Schaller has asked for a fresh start on another team; if a trade happens he won’t be a troublesome contract for the Canucks any more.
Nikolay Goldobin, on the other hand, could prove just as frustrating for the GM in the offseason as he is for the coach during it. He has undeniable offensive talent but the Canucks need scoring and would be ecstatic if he could provide it consistently. Nikolay Goldobin had predominantly (over 60%) offensive zone starts last season; understandable given his acknowledged defensive weaknesses.
Unfortunately, after lining up with either Horvat or Elias Pettersson all season and given heavily protected starts, he dropped from a 40+ point pace through the first half to an 8-point pace in the second. This leaves the Canucks is a bind as they consider his Restricted Free Agent status.
Nikolay Goldobin is going to be 24 years old entering the 2019-2020 season. While his numbers have been improving year-by-year, the team clearly wants to reach the playoffs now. They may not have the patience for him to work out his flaws. Players who are either more effective all-around or provide some extra grit, something that has never been a part of Goldobin’s game, are available. And if he’s not on the top two lines for Vancouver, is there any room for him?
Goldobin is at his most effective with creative players: unsurprisingly, he played his best with Pettersson and Brock Boeser. But the team clearly wants to a more abrasive player to skate with Pettersson. This leaves Goldobin a distant second choice to Boeser when deciding which skill player should skate on the top line.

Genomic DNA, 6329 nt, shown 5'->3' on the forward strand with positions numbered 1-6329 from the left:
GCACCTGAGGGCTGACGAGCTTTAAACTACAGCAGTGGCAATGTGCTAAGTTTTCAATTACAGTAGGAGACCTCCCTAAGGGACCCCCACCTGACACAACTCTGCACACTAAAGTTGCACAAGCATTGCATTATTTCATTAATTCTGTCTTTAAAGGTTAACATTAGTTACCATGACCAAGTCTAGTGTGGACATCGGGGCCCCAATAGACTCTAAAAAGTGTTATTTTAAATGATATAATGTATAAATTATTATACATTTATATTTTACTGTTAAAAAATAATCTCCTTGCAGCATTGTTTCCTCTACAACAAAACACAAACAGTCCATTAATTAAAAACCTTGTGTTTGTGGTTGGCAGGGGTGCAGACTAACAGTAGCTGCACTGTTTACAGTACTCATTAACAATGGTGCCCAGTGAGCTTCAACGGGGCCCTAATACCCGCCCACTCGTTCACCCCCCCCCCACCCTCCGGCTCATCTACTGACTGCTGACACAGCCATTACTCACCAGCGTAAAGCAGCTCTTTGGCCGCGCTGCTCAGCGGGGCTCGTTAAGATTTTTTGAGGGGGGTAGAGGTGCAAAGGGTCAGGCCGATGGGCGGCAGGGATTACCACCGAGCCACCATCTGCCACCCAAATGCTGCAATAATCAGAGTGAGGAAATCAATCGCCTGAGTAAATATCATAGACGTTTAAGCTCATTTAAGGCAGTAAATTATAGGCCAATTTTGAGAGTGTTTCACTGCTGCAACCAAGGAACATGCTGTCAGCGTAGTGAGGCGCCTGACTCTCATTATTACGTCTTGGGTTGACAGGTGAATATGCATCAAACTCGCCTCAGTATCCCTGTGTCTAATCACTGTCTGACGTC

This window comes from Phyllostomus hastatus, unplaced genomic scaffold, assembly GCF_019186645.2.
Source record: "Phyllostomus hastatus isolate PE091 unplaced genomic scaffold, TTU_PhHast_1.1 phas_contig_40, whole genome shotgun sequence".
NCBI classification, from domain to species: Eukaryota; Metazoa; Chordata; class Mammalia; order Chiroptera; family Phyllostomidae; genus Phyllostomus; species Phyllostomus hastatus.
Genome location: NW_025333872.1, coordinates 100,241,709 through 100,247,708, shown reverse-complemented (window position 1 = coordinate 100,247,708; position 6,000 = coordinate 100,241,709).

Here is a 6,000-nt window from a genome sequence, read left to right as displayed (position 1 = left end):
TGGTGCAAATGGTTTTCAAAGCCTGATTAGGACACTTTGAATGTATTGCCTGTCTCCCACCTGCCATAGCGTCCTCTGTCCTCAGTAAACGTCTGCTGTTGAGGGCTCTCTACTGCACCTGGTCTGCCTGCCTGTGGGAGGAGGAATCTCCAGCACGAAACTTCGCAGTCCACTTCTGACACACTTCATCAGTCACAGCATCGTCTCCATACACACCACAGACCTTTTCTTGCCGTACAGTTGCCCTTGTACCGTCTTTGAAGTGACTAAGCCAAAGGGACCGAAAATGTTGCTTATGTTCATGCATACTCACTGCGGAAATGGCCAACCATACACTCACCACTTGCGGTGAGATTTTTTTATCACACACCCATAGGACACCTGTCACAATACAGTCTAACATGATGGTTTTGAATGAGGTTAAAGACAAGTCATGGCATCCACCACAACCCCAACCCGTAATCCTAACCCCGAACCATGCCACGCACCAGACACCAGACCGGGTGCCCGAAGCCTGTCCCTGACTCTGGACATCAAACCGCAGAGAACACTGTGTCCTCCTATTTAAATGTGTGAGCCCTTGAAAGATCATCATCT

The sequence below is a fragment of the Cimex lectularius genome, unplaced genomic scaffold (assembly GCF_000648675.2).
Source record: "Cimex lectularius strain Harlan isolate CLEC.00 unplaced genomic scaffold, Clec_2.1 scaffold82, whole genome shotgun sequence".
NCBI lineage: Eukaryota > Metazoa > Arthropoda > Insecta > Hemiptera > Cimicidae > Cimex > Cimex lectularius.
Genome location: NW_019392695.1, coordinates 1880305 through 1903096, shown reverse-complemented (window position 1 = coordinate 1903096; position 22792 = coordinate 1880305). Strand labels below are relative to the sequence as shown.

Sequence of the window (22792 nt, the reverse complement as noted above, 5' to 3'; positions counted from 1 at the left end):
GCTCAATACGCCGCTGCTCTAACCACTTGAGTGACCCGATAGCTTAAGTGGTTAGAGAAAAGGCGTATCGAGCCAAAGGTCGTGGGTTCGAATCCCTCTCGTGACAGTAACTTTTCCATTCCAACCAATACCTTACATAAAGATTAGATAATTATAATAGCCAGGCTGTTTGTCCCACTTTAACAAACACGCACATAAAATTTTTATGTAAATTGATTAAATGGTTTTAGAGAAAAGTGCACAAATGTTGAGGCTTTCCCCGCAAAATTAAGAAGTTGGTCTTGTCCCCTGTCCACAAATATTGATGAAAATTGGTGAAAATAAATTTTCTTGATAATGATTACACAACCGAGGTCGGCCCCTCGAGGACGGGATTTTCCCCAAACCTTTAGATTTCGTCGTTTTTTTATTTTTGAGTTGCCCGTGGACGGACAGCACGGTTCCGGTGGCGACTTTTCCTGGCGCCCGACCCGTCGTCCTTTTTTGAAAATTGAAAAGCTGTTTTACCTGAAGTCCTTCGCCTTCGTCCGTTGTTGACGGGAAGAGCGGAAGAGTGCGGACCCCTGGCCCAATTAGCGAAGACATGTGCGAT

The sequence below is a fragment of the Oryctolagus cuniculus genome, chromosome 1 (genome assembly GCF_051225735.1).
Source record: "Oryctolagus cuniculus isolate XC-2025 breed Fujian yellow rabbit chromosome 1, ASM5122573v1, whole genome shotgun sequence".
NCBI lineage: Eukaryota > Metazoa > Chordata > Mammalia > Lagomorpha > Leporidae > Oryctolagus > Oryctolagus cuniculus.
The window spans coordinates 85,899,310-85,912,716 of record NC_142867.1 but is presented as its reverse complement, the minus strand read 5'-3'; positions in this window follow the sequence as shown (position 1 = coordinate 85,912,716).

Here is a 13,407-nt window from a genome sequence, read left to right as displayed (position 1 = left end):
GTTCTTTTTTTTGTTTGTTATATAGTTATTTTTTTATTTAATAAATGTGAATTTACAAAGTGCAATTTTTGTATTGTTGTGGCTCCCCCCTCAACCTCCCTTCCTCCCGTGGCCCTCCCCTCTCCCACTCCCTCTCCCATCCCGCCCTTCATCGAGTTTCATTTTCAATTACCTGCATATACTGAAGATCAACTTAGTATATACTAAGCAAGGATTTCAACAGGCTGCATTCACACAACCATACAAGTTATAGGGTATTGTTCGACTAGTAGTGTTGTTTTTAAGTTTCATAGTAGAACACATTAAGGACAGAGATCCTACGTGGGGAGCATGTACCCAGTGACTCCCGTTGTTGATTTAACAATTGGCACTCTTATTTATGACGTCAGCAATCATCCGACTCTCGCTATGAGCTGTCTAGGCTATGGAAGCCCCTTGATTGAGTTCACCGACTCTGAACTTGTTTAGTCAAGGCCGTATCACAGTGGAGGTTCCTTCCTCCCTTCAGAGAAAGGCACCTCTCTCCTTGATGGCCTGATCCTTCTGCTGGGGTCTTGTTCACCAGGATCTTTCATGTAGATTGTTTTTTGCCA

If he loses the top spot, he could drop to Horvat’s left on the second line. Who is his in-team competition, then? The skilled Sven Baertschi; defensively reliable Josh Levio; the surprising Tanner Pearson; speedy agitator Antoine Roussel; and Miller. Any of those players more closely match Horvat’s style of play than Goldobin does. A top-six spot is much more in doubt than it is a certainty.
Coach Travis Green doesn’t much like players who are lax in their own end and he also prefers a clear division between his offensive and defensive lines. Given his past battles with Goldobin, it’s unlikely he’ll want to start the player in the bottom six any more than Goldobin will want to be there.
Goldobin Could Cause Trouble For Canucks
Goldobin remains a young, skilled, but ultimately inconsistent RFA going into a season with a team that might not be able to find space for him. His increased scoring could play a vital part for a team that ended last season 25th in goals for. However, his lack of defence might stop him from getting the opportunity. Do the Canucks move him for assets? As a sweetener? Do they risk selling him low after just a single full season? Or should they hang on to him in hopes his numbers improve further?
And that is what makes Nikolay Goldobin Vancouver’s most troublesome contract.